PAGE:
2 December 2016

Confidential information and trade secrets

In the UK, the common law protects information that has the necessary quality of confidence and is disclosed in circumstances imparting an obligation of confidence. Consequently Brexit should have a limited impact if any.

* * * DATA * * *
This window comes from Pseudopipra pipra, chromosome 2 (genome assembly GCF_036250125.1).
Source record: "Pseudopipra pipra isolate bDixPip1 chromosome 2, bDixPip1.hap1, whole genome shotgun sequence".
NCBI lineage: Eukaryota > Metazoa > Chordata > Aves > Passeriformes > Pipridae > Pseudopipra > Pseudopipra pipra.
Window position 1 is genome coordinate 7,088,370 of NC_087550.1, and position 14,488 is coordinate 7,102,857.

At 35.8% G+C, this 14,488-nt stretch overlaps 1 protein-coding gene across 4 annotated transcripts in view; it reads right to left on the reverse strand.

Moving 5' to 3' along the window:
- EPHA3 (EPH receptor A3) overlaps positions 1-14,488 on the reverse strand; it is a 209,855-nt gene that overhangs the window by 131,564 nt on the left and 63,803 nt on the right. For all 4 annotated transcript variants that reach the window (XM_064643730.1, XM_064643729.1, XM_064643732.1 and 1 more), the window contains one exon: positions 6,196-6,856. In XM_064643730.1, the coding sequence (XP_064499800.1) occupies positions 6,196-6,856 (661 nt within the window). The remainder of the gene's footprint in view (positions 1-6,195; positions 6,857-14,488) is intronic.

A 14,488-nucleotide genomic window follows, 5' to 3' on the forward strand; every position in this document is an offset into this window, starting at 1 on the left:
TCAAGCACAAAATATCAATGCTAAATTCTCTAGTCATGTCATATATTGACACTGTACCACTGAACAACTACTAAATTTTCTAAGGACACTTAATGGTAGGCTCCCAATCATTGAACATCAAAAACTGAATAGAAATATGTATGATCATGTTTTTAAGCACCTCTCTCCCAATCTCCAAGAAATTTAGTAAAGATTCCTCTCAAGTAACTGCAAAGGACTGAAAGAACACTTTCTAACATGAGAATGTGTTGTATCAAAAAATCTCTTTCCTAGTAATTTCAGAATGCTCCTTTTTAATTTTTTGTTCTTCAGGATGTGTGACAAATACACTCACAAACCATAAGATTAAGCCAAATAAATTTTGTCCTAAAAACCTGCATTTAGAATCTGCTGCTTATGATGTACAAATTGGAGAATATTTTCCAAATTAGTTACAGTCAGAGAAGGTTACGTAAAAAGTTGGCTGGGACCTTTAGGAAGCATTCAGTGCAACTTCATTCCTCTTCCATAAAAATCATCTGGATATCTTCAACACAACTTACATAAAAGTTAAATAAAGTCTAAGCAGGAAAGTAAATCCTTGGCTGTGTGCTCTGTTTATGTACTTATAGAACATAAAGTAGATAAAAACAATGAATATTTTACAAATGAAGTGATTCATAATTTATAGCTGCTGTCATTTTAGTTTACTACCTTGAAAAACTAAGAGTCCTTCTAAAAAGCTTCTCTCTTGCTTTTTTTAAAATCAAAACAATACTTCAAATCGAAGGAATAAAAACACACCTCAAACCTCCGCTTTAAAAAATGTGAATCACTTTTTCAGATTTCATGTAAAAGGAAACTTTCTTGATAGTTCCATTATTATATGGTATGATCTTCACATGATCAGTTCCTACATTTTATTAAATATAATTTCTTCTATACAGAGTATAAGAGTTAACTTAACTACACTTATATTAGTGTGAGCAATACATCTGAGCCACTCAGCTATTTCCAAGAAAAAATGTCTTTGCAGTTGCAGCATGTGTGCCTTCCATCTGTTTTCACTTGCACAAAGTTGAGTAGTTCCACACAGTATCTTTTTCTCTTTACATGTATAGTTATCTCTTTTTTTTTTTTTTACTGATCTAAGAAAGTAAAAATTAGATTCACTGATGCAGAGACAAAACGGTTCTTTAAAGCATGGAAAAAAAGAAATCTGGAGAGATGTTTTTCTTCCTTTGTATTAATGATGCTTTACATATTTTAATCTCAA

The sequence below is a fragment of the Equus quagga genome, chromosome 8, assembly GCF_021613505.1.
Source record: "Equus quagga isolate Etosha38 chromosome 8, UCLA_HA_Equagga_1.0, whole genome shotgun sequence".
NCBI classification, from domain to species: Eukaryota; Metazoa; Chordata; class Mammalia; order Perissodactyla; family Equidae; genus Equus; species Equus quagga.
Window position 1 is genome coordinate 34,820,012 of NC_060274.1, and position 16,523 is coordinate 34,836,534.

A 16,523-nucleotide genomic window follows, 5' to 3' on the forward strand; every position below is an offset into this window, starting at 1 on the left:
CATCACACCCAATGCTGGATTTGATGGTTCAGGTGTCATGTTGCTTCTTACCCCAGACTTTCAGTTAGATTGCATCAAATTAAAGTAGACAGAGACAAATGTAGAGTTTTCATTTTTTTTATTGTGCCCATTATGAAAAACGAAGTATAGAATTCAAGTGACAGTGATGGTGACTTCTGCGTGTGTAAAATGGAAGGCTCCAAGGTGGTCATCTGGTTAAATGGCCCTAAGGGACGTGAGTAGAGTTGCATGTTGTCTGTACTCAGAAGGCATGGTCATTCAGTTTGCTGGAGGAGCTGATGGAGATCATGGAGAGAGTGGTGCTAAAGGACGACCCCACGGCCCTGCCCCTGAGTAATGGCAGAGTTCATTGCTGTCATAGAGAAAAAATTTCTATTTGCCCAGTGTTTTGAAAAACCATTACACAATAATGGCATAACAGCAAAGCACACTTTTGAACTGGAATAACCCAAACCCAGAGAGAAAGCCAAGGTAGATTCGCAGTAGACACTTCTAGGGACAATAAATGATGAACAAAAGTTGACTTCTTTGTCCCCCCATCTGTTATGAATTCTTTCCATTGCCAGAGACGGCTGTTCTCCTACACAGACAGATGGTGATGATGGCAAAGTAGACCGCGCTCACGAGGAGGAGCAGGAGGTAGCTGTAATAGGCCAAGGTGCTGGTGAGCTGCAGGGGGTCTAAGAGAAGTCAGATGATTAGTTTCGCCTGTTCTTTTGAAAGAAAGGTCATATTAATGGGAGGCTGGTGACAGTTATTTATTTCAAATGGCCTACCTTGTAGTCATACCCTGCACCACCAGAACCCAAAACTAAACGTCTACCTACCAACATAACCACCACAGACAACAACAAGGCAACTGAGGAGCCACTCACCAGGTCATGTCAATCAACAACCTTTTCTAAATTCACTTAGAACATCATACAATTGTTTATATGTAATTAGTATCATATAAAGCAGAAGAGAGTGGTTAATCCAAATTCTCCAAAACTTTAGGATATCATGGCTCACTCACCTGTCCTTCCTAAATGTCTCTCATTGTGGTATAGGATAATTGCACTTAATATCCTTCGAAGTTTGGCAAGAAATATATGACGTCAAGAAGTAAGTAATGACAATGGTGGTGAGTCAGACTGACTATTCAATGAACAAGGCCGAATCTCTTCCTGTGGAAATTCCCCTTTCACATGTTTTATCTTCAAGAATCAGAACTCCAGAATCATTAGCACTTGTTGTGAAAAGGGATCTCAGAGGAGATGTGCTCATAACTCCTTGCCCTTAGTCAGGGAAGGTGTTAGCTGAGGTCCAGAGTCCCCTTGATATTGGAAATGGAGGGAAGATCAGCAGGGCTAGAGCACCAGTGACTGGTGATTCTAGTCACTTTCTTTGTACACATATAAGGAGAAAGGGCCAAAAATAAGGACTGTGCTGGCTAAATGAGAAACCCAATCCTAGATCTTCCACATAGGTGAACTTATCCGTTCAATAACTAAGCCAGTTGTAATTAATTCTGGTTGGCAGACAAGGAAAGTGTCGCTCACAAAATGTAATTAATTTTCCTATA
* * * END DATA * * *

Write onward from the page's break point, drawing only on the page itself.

The Trade Secrets Directive was formally adopted by the Council of the European Union on May 27th 2016 and came into force on July 5th 2016, and the UK has until June 9th 2018 to transpose the Directive into national law.  So we can expect this to come into force in the UK before exit, though whether the UK Government will implement the Directive in a narrowed form we cannot yet know.  The Directive’s purpose is to harmonise EU law on trade secrets, with a broad definition of ‘trade secret’ as information that is secret, has commercial value because it is secret, and has been subject to reasonable steps by the person lawfully in control of it to keep it secret.  As a result information currently protected by the law of confidentiality in the UK may fall within the scope of this Directive.  However, given the UK law today it is unlikely this Directive will make any harmful change to the  situation as understood today.

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